|Publication number||US5211523 A|
|Application number||US 07/648,163|
|Publication date||May 18, 1993|
|Filing date||Jan 30, 1991|
|Priority date||May 22, 1990|
|Also published as||CA2036104A1, CA2036104C, DE69102822D1, DE69102822T2, EP0458722A1, EP0458722B1|
|Publication number||07648163, 648163, US 5211523 A, US 5211523A, US-A-5211523, US5211523 A, US5211523A|
|Inventors||Mario Andrada Galan, Fernando Diaz Zorita, Juan Carlos Cristos|
|Original Assignee||Investronica, S.A.|
|Export Citation||BiBTeX, EndNote, RefMan|
|Patent Citations (17), Non-Patent Citations (1), Referenced by (42), Classifications (42), Legal Events (5)|
|External Links: USPTO, USPTO Assignment, Espacenet|
The present invention relates to a system for programmed controlled handling and transporting of boxes, containers or the like.
The object of the present invention is to provide for the automatic handling and transporting of boxes, containers or the like. More specifically, the present invention is directed to an apparatus, following the instructions of a host computer, capable of moving containers from one place to another, for example, in a warehouse or workshop.
The present invention is useful in a factory and provides for the automatic transport of the workpiece of a manufacturing process to different work stations at which the manufacturing operations are performed. An external computer communicates with one or several apparatus, e.g., via radio or infrared rays, and with the work stations by any of a variety of means. This permits the control and management in real time of every resource involved in the production process (e.g., machines at work stations, operators, the product itself and its components). It also controls and manages the time in which each resource is involved in each operation of the process. In this way, it is possible to optimize the use of such resources in relation to the requirements of production. Components can also be handled by the same apparatus that will carry them to the manufacturing line straight from their storage place, thus permitting the control and management of the warehouse itself. Similarly, the invention also can be used in final product warehouses, understandably with the condition that the product has to be compatible with the apparatus or with the boxes handled by the apparatus.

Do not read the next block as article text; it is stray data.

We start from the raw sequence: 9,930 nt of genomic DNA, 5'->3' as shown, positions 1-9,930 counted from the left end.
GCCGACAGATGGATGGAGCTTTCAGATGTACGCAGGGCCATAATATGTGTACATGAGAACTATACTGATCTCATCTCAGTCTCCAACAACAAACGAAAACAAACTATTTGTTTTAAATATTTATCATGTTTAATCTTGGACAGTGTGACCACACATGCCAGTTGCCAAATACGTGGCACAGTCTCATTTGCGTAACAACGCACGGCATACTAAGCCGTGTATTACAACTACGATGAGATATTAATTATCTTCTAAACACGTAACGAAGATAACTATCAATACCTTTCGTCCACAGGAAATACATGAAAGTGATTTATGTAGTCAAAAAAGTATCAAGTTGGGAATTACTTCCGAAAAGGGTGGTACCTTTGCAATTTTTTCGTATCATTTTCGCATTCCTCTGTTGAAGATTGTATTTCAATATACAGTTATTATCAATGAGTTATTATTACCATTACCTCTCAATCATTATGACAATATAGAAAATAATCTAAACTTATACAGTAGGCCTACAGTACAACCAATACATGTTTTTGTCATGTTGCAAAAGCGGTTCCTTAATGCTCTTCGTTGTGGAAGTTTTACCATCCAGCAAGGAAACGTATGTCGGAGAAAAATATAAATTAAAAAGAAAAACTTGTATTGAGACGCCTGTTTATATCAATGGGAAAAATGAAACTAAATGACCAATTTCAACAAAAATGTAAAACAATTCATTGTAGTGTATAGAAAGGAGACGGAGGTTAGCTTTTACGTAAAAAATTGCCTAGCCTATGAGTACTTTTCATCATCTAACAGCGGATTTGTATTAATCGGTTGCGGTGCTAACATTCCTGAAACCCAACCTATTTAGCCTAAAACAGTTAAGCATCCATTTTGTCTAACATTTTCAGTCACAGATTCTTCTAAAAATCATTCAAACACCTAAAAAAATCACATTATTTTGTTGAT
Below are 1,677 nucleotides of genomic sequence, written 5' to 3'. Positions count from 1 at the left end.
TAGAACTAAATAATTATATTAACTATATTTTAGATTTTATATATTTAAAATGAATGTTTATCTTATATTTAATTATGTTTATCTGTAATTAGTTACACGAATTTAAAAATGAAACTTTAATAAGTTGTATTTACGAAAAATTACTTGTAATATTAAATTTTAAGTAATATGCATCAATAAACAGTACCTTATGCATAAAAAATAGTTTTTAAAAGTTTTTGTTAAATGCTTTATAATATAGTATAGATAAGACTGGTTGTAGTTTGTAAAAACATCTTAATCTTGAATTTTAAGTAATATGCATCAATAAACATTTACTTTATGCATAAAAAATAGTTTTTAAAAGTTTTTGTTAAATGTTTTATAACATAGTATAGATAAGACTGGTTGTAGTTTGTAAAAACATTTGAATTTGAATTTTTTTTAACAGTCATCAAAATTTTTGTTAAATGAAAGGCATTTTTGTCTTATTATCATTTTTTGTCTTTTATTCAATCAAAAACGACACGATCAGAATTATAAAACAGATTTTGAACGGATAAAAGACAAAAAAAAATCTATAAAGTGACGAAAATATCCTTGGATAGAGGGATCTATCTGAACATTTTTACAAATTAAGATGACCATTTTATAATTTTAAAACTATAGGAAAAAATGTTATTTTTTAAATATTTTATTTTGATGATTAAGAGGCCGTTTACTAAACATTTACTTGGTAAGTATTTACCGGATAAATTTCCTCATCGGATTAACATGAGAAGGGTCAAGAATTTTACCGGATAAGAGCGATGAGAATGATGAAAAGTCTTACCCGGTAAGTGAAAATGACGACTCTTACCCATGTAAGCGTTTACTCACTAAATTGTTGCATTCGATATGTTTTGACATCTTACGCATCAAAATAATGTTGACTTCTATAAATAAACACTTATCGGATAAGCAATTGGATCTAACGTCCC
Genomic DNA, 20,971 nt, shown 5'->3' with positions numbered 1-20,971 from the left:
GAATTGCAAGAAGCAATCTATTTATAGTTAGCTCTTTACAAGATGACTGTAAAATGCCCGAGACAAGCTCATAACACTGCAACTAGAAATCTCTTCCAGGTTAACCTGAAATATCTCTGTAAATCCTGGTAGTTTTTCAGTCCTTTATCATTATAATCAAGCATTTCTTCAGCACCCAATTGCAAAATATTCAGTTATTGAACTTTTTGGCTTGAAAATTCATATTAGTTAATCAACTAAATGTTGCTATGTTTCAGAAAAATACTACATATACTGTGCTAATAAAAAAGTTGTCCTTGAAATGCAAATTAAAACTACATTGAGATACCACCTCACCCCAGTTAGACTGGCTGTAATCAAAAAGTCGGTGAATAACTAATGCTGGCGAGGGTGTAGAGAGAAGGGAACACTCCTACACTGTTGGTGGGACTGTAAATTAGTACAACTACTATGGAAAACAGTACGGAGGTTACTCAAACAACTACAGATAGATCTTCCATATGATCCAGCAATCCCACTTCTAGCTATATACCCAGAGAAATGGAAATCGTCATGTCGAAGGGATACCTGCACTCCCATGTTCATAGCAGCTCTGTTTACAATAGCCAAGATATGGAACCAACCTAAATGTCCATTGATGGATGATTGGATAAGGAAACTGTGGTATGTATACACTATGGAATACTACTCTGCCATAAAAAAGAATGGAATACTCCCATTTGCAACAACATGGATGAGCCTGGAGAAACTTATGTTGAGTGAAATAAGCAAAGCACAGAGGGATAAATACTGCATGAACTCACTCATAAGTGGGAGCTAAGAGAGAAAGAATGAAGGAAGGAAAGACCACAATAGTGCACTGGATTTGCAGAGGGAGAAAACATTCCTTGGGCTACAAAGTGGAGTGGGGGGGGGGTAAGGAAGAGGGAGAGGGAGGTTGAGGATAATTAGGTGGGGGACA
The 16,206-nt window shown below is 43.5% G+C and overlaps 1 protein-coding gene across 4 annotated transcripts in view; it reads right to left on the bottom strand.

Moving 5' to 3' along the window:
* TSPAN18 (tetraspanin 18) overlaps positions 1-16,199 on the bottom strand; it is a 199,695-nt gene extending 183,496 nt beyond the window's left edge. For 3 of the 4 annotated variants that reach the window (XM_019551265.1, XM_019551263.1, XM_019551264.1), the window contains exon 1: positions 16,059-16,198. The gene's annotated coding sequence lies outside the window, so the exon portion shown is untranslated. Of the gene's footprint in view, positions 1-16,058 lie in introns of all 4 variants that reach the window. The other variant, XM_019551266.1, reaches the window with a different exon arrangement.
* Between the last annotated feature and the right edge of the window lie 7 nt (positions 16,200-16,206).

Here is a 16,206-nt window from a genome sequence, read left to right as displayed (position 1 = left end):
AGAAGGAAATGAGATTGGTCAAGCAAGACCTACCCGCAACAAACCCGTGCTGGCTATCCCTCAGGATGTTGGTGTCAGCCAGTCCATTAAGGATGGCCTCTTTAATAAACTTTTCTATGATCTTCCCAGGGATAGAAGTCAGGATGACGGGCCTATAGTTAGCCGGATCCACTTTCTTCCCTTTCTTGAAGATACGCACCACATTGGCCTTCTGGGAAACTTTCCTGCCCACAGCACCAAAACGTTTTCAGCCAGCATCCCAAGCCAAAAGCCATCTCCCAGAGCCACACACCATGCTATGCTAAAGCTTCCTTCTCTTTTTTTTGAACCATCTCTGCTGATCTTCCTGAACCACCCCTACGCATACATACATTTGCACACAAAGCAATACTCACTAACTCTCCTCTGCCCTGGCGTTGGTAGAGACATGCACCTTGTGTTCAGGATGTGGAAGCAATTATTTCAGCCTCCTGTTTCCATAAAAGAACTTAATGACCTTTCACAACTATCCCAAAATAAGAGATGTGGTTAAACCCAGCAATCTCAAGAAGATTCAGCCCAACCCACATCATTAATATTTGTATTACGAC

There presently exist continuous transport systems with the necessary control means. These prior art transport systems have a great dependency upon the characteristics of the factory for their installation. They are not very flexible with respect to future changes in the factory configuration, and they impose obvious restrictions on the movement of people and/or machines along their installation area. These reasons, among others, have resulted in the use of discontinuous transport means, like autoguided vehicles, as the means of transport.
EP 0 169 156, which corresponds to U.S. Pat. No. 4,678,390, describes an apparatus for handling containers and the articles contained in the containers inside a warehouse. It permits automation of the loading and unloading operations of the articles either at storage points or in the warehouse input and output areas. The feasibility of such a system is based on certain types of marks placed beside every storage position which indicate to the vehicle the actual position of the storage point. Thereafter, the vehicle can make the final positioning with respect to the storage point. Another characteristic of this apparatus and other existing autoguided vehicles with an on board manipulator is either the requirement for specific containers or specific requirement for the basis on which the container or the like must be handled, for instance, the use of guides between containers and their supports.
EPA 0 333 891, which corresponds to U.S. application Ser. No. 07/770,776, now U.S. Pat. No. 5,156,513, is directed to an apparatus for automatically handling clothes on hangers. Although the concept of the vehicle of EPA 0 333 891 is similar to the one of the present invention, the manipulators are specifically directed to very different objects, clothes on hangers.
It is an object of the present invention to avoid the need of any external marks beside every handling point. It is also an object of the present invention to provide an apparatus to handle commercial containers with the only requirement being that the containers' overall dimensions are within certain limits. The containers may be moved from and to external supports having a more or less horizontal flat surface and whose distance from the vehicle and whose height from the floor are within certain limits.
The present invention is directed to a method and apparatus to automate the handling of articles such as boxes, containers or products similarly shaped in a work place such as a workshop and/or a warehouse. The present invention provides for the computerized control and management of the workshop or the warehouse or both of them. The apparatus of the present invention includes a manipulator capable of removing a container or the like from an external support and placing it on a container storage area located on the apparatus and to remove a container from this container storage area on the apparatus and place it on an external support. The heights of the container position, either in the container storage area on the apparatus or on the external support can be different with respect to the floor. The external support can be either to the right or to the left of the apparatus.